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Australia's plain tobacco packs: anticipated and actual responses among adolescents and young adults 2010–2013
  1. Sally Dunlop1,2,
  2. Donna Perez1,
  3. Anita Dessaix1,
  4. David Currow1
  1. 1Cancer Institute New South Wales, Sydney, New South Wales, Australia
  2. 2Sydney School of Public Health, University of Sydney, Sydney, New South Wales, Australia
  1. Correspondence to Dr Sally Dunlop, Division of Cancer Screening and Prevention, Cancer Institute NSW, Level 9, 8 Central Ave, Australian Technology Park, Eveleigh, NSW 2015, Australia; sallydunlop{at}gmail.com

Abstract

Background In December 2012, Australia introduced world-first legislation mandating plain packaging for all tobacco products. To date, there is very little evidence on youth responses to the changed packs.

Aim To assess attitudes towards, and responses to, tobacco plain packs preimplementation and postimplementation.

Methods The Tobacco Promotion Impact Study (TPIS) was a yearly cross-sectional telephone survey of adolescents and young adults (12–24 years) from the states of New South Wales (NSW) and Queensland, conducted at three time points preimplementation (June 2010; June 2011; June 2012) and one time point postimplementation (June 2013; total n=8820).

Results There were significant increases in support for plain packaging from preimplementation to postimplementation for: never smokers (56% in 2012 vs 63% in 2013; OR=0.77, 95% CI 0.65 to 0.90, p=0.001), experimenters/ex-smokers (55% in 2012 vs 72% in 2013; OR=0.51, 95% CI 0.38 to 0.68, p<0.001) and current smokers (35% in 2012 vs 55% in 2013; OR=0.49, 95% CI 0.32 to 0.75, p=0.001). At postimplementation, 16% of never smokers reported that plain packaging made them less likely to try smoking and 18% of experimenters/ex-smokers reported that plain packaging made them less likely to smoke again. Youth were significantly less likely to have anticipated these responses preimplementation (never smokers: 8% in 2011; OR=0.43, 95% CI 0.28 to 0.65, p<0.00; experimenters/ex-smokers: 11%; OR=0.65, 95% CI 0.52 to 0.82, p<0.001). At postimplementation, 34% of smokers reported a quitting-related response to plain packaging (tried to quit or thought about quitting); the proportion who anticipated such a response preimplementation was significantly less (14% in 2011; OR=0.33, 95% CI 0.20 to 0.53, p<0.001). 28% of smokers reported a social denormalisation response at postimplementation (hid their pack from view, used a case to cover their pack, felt embarrassed); the proportion who anticipated such a response preimplementation was significantly less (9% in 2011; OR=0.24, 95% CI 0.14 to 0.42, p<0.001).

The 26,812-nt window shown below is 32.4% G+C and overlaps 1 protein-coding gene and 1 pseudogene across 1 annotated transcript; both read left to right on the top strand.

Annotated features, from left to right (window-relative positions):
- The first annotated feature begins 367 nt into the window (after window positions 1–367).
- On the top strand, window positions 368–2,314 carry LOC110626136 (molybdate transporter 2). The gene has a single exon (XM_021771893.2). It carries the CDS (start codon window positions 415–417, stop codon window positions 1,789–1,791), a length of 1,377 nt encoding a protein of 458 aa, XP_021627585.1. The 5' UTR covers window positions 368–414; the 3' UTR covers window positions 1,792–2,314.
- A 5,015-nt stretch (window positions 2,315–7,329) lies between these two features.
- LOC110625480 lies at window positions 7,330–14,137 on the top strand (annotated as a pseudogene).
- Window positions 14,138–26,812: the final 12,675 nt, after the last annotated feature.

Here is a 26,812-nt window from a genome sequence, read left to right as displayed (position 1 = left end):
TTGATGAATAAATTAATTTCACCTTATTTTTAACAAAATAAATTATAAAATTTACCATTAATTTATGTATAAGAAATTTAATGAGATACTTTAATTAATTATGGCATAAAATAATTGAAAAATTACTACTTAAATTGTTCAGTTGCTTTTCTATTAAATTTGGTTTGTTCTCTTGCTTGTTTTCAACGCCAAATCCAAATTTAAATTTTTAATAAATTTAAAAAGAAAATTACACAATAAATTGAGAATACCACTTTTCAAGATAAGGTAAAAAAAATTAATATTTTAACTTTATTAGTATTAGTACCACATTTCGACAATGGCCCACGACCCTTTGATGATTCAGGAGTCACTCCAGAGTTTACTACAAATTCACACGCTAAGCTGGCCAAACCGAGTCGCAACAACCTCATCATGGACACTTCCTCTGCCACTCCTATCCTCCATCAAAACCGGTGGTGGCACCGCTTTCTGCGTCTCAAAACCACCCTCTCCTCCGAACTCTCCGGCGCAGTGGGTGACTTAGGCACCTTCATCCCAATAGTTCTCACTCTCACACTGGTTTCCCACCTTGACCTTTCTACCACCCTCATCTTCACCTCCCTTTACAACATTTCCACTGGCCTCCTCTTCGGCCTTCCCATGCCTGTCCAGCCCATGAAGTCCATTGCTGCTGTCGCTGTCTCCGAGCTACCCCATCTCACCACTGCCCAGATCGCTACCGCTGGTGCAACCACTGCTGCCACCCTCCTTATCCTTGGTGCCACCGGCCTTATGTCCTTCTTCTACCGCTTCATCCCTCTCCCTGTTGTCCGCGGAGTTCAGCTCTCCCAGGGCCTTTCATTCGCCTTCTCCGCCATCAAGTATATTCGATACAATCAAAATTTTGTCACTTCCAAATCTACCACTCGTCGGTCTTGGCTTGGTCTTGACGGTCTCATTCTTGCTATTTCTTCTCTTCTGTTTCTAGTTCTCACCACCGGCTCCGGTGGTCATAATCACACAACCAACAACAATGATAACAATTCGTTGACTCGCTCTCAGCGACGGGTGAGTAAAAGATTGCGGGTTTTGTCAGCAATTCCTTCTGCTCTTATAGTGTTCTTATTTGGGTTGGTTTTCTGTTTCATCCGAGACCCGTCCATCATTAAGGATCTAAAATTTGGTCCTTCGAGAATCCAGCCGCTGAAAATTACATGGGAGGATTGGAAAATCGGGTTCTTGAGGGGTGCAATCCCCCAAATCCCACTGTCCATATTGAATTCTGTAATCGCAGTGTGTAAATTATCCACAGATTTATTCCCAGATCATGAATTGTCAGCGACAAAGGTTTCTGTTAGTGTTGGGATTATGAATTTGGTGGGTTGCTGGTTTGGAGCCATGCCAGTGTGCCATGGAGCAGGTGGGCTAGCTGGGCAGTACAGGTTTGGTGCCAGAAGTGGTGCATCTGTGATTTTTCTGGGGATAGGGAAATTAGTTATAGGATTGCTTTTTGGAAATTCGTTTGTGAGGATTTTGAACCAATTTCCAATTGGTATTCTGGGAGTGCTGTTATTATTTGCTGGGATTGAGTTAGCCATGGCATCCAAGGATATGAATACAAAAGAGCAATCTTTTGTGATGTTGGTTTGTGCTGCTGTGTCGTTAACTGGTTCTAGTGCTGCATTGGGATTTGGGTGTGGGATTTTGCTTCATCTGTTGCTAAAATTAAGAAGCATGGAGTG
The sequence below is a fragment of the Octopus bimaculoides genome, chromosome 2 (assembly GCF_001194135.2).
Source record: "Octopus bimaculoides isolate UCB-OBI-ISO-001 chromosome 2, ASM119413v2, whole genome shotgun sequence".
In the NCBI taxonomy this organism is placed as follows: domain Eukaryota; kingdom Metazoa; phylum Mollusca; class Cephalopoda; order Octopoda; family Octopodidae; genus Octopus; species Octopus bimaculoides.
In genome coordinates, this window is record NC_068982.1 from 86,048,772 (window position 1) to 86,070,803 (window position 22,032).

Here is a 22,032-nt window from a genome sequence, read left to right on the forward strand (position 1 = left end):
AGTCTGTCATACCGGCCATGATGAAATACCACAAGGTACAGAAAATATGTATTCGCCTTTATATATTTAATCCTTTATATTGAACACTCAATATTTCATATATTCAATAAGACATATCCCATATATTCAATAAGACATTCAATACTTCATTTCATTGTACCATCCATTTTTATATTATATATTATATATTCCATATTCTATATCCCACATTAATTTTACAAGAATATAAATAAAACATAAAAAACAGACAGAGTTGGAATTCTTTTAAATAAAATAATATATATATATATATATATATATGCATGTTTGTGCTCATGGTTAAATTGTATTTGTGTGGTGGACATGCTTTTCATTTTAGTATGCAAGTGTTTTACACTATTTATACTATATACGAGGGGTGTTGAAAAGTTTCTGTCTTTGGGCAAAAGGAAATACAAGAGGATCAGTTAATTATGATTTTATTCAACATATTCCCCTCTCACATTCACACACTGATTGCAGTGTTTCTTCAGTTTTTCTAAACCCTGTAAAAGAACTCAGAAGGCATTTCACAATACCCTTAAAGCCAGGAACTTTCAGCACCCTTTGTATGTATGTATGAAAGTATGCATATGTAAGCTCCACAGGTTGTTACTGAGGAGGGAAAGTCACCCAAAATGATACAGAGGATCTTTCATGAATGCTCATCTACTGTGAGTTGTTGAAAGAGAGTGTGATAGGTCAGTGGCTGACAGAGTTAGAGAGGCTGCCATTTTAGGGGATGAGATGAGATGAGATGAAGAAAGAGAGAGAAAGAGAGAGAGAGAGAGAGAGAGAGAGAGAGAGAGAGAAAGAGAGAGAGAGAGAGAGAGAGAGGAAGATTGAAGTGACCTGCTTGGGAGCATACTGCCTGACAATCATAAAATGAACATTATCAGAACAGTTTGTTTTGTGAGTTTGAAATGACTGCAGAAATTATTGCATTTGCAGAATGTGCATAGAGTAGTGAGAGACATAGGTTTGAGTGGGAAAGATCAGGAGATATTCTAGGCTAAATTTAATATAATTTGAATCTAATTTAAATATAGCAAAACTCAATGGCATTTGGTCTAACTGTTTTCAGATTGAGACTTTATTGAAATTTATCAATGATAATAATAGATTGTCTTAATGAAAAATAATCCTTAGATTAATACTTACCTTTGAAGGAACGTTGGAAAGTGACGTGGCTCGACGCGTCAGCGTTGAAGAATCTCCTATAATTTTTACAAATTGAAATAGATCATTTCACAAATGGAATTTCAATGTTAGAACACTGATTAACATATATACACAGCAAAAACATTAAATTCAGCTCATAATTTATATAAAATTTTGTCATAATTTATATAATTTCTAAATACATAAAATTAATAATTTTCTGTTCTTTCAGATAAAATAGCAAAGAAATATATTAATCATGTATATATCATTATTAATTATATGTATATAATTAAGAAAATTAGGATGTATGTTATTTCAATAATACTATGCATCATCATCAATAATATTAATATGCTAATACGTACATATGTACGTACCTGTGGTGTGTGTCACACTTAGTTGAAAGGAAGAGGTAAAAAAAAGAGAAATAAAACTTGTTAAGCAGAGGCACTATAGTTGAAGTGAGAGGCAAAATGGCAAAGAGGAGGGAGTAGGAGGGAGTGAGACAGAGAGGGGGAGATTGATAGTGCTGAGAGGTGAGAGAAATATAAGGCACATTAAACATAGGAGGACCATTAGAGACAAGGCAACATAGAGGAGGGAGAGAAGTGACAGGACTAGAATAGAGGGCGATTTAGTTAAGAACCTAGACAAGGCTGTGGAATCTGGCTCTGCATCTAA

Conclusions The actual response of youth to plain packaging was greater than anticipated prior to their introduction, and support for plain packaging increased from preimplementation to postimplementation among all groups of youth. Jurisdictions planning to implement plain tobacco packaging should be encouraged by these findings.

  • Denormalization
  • Packaging and Labelling
  • Prevention
  • Public policy
  • Cessation

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Footnotes

  • Correction notice This article has been corrected since it was published Online First. In the Abstract, 16% was changed to 18% and vice versa in the sentence: “At postimplementation, 16% of never smokers reported that plain packaging made them less likely to try smoking and 18% of experimenters/ex-smokers reported that plain packaging made them less likely to smoke again.”

  • Contributors SD, DP and AD conceived the study and SD analysed the data. All authors contributed to drafting the manuscript and critically revised the final manuscript.

  • Funding The TPIS was funded by the Cancer Institute NSW.

  • Competing interests None declared.

  • Ethics approval NSW Population and Health Services Research Ethics Committee.

  • Provenance and peer review Not commissioned; externally peer reviewed.

  • Data sharing statement For further information on the TPIS data, please contact the authors.

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